The experts weighed in on a wide variety of psychiatric issues for the September 2023 issue of Psychiatric Times.
In the September issue of Psychiatric Times®, we worked with experts from multiple psychiatric areas to bring you thoughtful articles about a wide variety of psychiatric topics, from violence risk assessment in emergency departments to the development of effective treatment strategies for women with schizophrenia. Here are some highlights from the issue.
The Making of Adult ADHD: The Rapid Rise of a Novel Psychiatric Diagnosis
As recently as 2 decades ago, the consensus view in American academic psychiatry was that attention-deficit/hyperactivity disorder (ADHD) rarely, if ever, persists into adulthood. For decades, ADHD was considered a disorder of childhood; adult cases were seen uncommonly and the diagnosis was rarely made. DSM-IV-TR, published in 2000, describes a condition existing in children and makes only scant reference to adults.
Fast-forward to 2023, and adult ADHD is the diagnosis du jour; rates of diagnosis are skyrocketing at an alarming rate as are prescriptions for psychostimulants, the drugs that purportedly treat the condition. The history of psychiatry is a history of fads in theory, diagnosis, and treatment. Such rapid shifts in conceptualization—such as the emergence of the concept of adult ADHD—almost always warrant informed critical examination. Continue Reading
Developing Effective Treatment Strategies for Women With Schizophrenia
The presentation of schizophrenia differs significantly between men and women, and this influences treatment strategies. The major differentiating factors include age of onset, symptom differences, parenting responsibilities, response to antipsychotic medications, and care during the transition to menopause.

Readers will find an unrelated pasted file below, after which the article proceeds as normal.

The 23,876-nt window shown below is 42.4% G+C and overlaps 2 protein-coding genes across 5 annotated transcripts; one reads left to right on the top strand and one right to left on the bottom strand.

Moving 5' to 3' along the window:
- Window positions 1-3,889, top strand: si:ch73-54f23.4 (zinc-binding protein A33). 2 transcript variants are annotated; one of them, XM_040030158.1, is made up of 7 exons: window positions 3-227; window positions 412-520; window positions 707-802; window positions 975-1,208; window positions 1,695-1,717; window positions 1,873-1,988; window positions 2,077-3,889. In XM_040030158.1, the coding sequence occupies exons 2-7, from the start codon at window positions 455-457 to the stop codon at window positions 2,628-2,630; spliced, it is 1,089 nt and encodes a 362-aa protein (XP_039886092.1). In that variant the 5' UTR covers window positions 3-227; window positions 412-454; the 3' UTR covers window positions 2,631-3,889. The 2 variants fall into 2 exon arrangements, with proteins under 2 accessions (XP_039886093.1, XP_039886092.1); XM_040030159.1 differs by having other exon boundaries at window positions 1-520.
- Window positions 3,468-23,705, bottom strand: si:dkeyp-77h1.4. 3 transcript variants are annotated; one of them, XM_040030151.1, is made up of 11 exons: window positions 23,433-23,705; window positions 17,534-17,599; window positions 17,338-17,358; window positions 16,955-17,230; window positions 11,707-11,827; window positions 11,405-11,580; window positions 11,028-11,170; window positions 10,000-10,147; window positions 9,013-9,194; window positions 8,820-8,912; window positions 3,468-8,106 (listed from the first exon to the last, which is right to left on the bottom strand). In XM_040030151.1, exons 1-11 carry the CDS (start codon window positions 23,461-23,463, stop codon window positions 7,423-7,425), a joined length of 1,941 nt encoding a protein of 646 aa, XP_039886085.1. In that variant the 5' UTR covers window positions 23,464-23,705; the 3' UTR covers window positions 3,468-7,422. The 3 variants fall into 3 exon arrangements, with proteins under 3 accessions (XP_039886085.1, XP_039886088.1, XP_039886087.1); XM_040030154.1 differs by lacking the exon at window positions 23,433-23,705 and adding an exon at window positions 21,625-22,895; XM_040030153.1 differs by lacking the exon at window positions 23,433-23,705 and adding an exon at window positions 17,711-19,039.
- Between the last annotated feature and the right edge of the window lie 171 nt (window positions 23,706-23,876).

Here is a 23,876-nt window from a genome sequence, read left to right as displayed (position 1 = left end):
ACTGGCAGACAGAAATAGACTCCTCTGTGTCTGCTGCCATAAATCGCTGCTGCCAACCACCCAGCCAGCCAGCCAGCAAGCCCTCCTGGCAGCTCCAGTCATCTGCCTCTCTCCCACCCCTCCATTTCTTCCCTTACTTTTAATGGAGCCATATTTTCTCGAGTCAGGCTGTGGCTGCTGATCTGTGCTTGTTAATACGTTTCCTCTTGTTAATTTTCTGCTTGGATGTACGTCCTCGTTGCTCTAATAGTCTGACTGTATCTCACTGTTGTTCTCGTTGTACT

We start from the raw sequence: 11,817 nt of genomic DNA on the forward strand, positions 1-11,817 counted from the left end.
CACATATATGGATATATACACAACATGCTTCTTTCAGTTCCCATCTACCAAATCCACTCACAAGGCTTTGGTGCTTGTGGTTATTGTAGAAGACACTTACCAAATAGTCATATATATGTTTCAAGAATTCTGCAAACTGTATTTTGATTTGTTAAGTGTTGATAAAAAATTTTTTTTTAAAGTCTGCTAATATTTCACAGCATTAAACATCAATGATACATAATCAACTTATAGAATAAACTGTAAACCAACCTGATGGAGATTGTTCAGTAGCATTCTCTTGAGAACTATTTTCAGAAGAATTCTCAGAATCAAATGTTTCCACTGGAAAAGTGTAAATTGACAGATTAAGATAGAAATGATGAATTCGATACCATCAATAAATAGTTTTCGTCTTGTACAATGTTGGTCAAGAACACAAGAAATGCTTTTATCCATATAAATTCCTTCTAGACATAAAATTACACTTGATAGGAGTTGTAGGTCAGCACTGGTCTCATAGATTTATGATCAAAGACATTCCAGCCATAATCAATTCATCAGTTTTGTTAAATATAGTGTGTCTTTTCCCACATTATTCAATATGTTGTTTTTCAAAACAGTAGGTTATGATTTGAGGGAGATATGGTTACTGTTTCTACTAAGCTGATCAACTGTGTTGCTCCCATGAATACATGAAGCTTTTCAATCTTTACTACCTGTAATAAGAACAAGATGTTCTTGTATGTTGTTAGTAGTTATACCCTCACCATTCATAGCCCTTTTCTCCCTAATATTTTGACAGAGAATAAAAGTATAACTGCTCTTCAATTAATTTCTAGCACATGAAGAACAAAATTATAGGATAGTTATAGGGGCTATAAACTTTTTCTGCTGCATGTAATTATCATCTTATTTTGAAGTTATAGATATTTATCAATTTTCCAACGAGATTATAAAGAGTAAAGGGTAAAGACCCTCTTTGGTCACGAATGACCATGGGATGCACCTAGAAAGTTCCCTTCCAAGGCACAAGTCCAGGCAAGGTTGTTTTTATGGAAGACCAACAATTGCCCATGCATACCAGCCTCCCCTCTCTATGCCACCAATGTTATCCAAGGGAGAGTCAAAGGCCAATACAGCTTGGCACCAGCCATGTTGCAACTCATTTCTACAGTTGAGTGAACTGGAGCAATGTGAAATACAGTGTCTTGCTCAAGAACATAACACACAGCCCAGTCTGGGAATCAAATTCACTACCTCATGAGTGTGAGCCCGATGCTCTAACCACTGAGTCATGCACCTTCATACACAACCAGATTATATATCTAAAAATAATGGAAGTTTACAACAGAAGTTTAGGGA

Age of Onset and Differences in Symptoms
The first occurrence of the symptoms and behaviors that conform with the currently accepted definition of schizophrenia occur, on average, several years earlier in men than they do in women. The older age of onset found in women is partially explained by the fact that many large studies include a wide range of ages, sometimes extending into older age. Continue Reading
Violence Risk Assessment in the Emergency Department
Although substantial progress has been made over the past several decades by mental health professionals to undertake suicide risk assessment with more structured approaches, violence risk assessment has lagged despite emerging evidence that highlights violence as a significant issue.
Violence has become an increasingly recognized problem in health care. Rates of violent behavior toward health care workers, especially frontline workers such as nursing staff, are high. Emergency departments (EDs) are notable for their high rates of violent incidents. A recent meta-analysis found that 77% of ED workers were subject to some form of workplace violence. Continue Reading
Unique Collaborative Care System: Solution to the Youth Mental Health Crisis
The beginning of our story is not unique. Two of us—Ben Hillyard, MEd, LCMHC, and Jessica Lyons, MS, LMFT—spent decades working in the broken mental health system, alarmed by access-to-care challenges, emergency department (ED) boarding of patients, and the rapidly growing youth mental health crisis. Together, we shared a vision that if providers could collaborate and share clinical information, mental health needs would resolve more quickly. How could we make this happen?
In 2019, we did the unthinkable: We partnered to establish a unique delivery system with a mission to disrupt the status quo and deliver a more progressive, data-driven model of mental health care, particularly for children and adolescents. We called it Aloft Integrated Wellness. Continue Reading
Do you have a comment on any of these or other articles? Have a good idea for an article and want to write? Interested in sharing your perspectives? Write to us at PTeditor@mmhgroup.com.